ISPs and Media Companies Reach Historic "Six-Strikes" Agreement

The agreement requires that your ISP implement a “six-strikes” system in which individuals who download illegal material receive a series of escalating alerts.

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By Rich Stim

It’s estimated that 95% of the music, and 80% of the movies downloaded are illegal. These statistics are frightening for media companies who have spent the last ten years using a heavy-handed and largely ineffective strategy of dragging individual users into court. Passing more stringent laws seems like a dubious proposition as that would still require individual legal battles. So, with the assistance of Governor Cuomo of New York (and encouragement by President Obama), a deal was brokered between ISPs and media conglomerates. This isn’t a law; it’s a contract involving six ISPs (AT&T, Comcast, Cablevision, Time-Warner Cable, and Verizon).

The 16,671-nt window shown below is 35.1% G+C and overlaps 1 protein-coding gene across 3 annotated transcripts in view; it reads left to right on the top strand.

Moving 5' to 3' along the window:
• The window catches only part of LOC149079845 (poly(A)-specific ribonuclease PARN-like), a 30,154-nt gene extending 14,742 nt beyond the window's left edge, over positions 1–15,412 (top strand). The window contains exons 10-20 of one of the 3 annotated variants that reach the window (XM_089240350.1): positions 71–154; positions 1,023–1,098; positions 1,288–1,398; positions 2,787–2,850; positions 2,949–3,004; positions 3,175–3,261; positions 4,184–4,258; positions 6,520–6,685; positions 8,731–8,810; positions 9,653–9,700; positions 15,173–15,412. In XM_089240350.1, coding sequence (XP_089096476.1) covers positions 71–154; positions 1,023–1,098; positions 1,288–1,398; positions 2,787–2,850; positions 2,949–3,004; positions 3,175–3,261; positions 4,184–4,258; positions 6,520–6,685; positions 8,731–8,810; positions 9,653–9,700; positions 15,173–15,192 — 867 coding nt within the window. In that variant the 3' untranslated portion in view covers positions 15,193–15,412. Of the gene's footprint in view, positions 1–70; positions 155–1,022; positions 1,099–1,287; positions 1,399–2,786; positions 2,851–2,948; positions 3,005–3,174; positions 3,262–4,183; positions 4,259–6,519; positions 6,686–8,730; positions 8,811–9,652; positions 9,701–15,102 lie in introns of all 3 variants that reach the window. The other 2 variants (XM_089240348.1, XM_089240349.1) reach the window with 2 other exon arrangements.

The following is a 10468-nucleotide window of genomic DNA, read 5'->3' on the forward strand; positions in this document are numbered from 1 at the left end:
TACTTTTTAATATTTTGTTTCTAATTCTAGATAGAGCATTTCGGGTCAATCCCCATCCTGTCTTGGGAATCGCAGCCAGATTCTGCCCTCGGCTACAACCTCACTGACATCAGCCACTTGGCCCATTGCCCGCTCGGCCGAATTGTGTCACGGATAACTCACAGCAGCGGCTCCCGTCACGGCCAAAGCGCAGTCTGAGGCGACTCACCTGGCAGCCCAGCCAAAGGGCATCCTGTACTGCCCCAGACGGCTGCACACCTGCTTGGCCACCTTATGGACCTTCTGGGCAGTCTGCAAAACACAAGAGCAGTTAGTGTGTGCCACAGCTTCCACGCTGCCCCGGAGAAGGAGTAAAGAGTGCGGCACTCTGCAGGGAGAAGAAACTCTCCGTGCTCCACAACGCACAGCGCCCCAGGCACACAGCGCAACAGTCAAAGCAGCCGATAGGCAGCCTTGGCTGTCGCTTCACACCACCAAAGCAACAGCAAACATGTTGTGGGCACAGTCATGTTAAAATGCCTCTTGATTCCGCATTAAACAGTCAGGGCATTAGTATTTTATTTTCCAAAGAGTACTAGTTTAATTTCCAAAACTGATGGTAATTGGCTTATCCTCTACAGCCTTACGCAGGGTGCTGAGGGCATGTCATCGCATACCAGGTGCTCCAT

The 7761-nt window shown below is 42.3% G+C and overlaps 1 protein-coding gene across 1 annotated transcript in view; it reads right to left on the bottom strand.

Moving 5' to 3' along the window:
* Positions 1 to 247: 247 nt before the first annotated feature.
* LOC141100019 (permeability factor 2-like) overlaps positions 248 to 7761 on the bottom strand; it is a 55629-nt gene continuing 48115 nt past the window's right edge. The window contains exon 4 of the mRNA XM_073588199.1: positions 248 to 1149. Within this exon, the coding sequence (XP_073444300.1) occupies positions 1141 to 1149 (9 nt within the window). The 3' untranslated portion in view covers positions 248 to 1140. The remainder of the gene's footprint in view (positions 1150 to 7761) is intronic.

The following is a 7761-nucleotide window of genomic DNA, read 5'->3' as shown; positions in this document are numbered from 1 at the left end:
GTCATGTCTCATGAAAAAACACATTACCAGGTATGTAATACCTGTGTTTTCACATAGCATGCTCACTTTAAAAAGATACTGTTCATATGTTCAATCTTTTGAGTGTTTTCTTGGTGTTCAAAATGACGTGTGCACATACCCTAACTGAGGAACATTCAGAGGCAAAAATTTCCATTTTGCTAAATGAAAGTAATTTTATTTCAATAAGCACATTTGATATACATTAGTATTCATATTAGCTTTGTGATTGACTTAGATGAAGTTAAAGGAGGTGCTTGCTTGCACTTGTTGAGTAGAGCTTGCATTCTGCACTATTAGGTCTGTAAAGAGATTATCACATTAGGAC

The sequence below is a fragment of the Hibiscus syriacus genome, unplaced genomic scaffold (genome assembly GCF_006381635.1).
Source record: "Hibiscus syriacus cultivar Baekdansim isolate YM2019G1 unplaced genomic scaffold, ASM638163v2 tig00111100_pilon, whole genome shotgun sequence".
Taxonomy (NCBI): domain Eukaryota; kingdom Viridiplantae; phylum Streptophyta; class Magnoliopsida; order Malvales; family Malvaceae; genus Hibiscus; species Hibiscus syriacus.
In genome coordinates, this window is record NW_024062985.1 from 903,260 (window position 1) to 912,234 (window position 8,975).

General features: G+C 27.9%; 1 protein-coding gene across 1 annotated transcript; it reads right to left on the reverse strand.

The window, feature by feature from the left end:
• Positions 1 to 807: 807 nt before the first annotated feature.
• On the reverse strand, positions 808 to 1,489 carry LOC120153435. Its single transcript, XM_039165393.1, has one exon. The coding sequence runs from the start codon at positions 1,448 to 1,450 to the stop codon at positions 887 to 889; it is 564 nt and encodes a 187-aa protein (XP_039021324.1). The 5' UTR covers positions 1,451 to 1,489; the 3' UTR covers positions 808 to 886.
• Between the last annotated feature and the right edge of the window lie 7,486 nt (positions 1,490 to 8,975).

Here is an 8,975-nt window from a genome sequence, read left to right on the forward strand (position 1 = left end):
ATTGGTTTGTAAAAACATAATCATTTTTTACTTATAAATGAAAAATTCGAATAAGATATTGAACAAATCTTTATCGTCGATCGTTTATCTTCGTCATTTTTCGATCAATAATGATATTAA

How Does the Deal Work? The agreement requires that your ISP implement a “six-strikes” system in which individuals who download illegal material receive a series of escalating alerts. The first four alerts are informative and explain how to download legally. By the fifth alert, the ISP can either provide a warning like the other four, or can implement tougher punitive restrictions, for example reducing download speeds or requiring the user to respond to educational materials about copyright. If another alert is needed, the ISP can implement stricter restrictions. Nothing in the deal requires that the ISP cut off service, limit emails, or messages, and no personal information about the user is exchanged – all of it is accomplished via the user’s anonymous I.P. number. Opponents of the deal object that users may be punished even though they haven't legally been proven to have infringed.

Takeaway Points. If a user disputes actions taken by the ISP, the user can – for $35 – file for an “independent review,” though it’s not clear what that entails. The deal, like any deal, can be amended and could possibly include harsher penalties in the future. The deal also may get road tested in courts as users or rights group test the legality. Stay tuned.

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